There's no obvious statistical indicator that their defense was fake. Opponents didn't just stop making open shots. They didn't face an especially weak schedule. Yet the numbers just don't square with the personnel. Lineups with such limitations in terms of size and mobility don't allow 104.1 points per 100 possessions. If the starters can sustain that, Portland can genuinely contend. Its problems arose largely because of issues from the bench. Many of those issues have now been solved.
2. Fixing the bench defense
Those bench issues? They boiled down largely to two players: Carmelo Anthony and Enes Kanter. The Blazers boasted a backup frontcourt that featured perhaps the NBA's worst defensive forward and perhaps the NBA's worst defensive center. When the Blazers played them together, they allowed over 114 points per 100 possessions. That's almost as bad as the Cleveland Cavaliers were without Larry Nance Jr. on the floor, as they allowed 115.3 points per 100 possessions in those minutes. With Nance? Their defensive rating dropped to a much more tolerable 107.4.
Cleveland was historically bad defensively without Nance, but with him, it was just fine. If his impact on the Blazers is at all similar, then Portland's stellar offense should be more than enough for a top-six seed. Nance is essentially Portland's dream role player. He can defend most wings but also serve as a small-ball center. The Blazers envisioned a similar role for Derrick Jones Jr. last season, but his offensive shortcomings made him almost unplayable. That won't be the case for Nance, a bouncy athlete who excels as a roller like Jones, but brings significantly more shooting and passing to the table as well. If Sixth Man of the Year was awarded properly to the NBA's best bench player rather than simply its leading scorer, Nance would be a leading candidate.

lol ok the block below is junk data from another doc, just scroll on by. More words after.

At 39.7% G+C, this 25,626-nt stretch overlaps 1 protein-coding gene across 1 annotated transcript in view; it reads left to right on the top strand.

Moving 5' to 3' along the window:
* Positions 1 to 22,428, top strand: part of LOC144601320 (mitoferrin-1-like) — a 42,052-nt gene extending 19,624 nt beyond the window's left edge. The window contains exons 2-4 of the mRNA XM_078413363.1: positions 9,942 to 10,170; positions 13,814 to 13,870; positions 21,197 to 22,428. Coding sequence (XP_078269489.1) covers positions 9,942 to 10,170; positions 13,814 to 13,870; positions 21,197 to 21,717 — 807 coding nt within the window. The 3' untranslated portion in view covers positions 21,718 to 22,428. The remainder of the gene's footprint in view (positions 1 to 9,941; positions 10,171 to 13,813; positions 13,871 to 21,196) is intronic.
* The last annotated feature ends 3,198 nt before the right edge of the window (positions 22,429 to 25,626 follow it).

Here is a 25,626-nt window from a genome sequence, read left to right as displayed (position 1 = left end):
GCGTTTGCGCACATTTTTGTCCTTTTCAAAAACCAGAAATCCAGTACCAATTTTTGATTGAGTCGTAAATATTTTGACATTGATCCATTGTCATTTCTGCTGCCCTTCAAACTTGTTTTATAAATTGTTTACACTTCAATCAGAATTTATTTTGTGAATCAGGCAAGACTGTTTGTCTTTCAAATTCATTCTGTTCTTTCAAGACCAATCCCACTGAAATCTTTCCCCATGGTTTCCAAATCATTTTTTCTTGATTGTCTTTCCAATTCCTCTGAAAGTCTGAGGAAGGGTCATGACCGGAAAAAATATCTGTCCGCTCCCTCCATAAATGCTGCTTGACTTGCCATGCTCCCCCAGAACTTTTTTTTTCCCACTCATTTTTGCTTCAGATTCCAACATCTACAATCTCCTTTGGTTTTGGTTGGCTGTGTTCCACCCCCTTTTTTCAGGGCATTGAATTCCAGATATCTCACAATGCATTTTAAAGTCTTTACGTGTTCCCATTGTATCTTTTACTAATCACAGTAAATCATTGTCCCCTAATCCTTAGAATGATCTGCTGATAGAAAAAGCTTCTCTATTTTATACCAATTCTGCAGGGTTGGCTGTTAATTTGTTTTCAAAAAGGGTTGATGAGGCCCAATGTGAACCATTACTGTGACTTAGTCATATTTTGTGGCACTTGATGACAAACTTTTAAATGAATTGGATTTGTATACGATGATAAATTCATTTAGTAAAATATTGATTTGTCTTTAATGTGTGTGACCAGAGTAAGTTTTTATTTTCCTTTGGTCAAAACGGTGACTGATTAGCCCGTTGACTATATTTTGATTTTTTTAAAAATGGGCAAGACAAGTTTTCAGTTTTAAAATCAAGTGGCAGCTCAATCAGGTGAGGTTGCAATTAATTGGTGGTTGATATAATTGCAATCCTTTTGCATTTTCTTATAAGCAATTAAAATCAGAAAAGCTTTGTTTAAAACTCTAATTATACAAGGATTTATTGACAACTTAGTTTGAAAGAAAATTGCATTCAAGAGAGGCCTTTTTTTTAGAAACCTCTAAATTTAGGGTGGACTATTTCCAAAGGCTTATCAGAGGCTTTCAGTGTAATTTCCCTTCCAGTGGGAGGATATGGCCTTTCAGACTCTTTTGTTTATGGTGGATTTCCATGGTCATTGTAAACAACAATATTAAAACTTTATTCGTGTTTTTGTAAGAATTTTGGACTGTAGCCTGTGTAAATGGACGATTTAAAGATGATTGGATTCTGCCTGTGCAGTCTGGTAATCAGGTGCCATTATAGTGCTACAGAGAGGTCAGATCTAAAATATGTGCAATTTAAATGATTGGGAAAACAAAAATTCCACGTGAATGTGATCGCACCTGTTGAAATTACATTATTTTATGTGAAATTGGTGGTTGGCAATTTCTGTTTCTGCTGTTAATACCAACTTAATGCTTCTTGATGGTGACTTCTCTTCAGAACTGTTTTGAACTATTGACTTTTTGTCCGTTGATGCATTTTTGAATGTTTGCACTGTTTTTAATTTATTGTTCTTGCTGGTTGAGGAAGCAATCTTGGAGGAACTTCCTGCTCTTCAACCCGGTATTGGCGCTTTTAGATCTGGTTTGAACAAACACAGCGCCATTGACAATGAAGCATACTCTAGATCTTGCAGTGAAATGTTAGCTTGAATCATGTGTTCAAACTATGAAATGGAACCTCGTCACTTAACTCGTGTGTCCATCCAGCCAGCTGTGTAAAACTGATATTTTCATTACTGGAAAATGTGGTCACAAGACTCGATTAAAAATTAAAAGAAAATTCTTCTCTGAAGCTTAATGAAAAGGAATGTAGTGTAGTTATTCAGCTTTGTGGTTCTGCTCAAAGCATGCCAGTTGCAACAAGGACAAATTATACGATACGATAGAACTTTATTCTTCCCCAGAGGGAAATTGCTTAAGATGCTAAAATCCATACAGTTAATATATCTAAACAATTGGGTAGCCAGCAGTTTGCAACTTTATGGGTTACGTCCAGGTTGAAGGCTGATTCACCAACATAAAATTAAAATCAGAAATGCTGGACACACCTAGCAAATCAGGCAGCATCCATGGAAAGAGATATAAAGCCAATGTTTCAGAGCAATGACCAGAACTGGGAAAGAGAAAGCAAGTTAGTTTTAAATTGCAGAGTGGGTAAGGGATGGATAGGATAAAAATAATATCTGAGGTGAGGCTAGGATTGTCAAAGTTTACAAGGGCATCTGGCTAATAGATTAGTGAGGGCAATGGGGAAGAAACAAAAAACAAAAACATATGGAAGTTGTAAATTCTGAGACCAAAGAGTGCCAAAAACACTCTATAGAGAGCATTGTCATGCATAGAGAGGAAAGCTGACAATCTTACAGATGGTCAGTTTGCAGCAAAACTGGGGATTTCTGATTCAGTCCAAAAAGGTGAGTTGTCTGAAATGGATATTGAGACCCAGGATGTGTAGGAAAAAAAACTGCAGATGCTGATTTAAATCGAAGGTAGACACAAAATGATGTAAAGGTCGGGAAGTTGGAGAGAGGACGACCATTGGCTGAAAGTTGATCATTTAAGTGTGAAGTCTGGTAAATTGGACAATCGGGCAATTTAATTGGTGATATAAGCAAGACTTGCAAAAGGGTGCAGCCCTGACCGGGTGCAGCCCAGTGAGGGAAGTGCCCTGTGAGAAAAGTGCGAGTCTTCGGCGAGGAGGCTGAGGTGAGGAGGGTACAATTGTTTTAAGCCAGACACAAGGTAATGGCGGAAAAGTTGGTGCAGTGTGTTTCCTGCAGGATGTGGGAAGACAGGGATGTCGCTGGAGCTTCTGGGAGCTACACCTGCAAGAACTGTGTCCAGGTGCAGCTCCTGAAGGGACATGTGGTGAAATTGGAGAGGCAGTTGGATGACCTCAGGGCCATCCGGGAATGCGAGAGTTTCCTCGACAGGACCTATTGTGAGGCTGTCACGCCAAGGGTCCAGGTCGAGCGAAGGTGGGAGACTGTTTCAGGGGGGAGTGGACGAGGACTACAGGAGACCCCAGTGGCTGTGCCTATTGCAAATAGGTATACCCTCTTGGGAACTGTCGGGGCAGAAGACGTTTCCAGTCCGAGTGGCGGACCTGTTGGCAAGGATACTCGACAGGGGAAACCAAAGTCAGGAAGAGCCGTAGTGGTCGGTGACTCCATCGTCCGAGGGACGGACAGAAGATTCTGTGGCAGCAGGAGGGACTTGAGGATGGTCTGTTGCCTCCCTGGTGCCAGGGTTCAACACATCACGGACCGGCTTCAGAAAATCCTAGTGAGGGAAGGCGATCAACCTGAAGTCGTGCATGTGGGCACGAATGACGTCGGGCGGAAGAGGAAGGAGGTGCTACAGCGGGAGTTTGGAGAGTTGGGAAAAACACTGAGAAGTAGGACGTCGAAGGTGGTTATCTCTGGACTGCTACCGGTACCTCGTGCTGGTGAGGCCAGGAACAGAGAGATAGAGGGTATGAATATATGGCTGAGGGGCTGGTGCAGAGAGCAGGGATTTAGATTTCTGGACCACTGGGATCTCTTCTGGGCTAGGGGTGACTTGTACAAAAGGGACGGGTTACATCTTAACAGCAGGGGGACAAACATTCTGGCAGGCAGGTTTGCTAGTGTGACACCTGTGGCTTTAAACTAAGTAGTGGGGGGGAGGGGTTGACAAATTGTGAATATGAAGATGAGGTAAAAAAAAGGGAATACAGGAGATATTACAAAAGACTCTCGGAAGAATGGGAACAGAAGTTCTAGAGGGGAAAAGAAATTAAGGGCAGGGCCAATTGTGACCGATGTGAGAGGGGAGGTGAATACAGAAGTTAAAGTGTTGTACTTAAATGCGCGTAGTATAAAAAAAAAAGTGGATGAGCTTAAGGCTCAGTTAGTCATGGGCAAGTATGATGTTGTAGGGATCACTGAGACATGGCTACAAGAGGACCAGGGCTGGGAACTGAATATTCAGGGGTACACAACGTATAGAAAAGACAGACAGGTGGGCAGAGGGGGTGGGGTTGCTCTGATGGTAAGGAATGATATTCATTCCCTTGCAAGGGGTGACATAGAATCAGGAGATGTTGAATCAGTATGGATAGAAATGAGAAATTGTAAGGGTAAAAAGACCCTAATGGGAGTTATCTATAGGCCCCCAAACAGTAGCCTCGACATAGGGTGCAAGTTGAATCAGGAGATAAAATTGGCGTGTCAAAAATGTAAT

But he wasn't the only significant addition here. Cody Zeller was a longtime starter for the Charlotte Hornets at center. Tony Snell invented the 50-50-100 shooting club last season as a member of the Atlanta Hawks, and Ben McLemore might be able to apply for membership if he wasn't so eager to shoot. These are flawed players, but Portland got them for the minimum and only needs them to play 10-15 decent minutes per night. Considering how poorly its bench played last season, these reserves can't be any worse. There's even a bit of upside hidden on this bench.
3. Is there a breakout candidate here?
The Blazers have spent the past half decade buying lottery tickets. Harry Giles, Skal Labissière and Mario Hezonja are just some of the talent swings they've missed on in recent years, but eventually, they're going to find a winner somewhere in the scrap heap. This year's reclamation project is Dennis Smith Jr., who has shined in the preseason, and without a traditional backup point guard on this roster, will have a chance to earn minutes. Of course, there's an even more promising upside play that's been on this roster for years.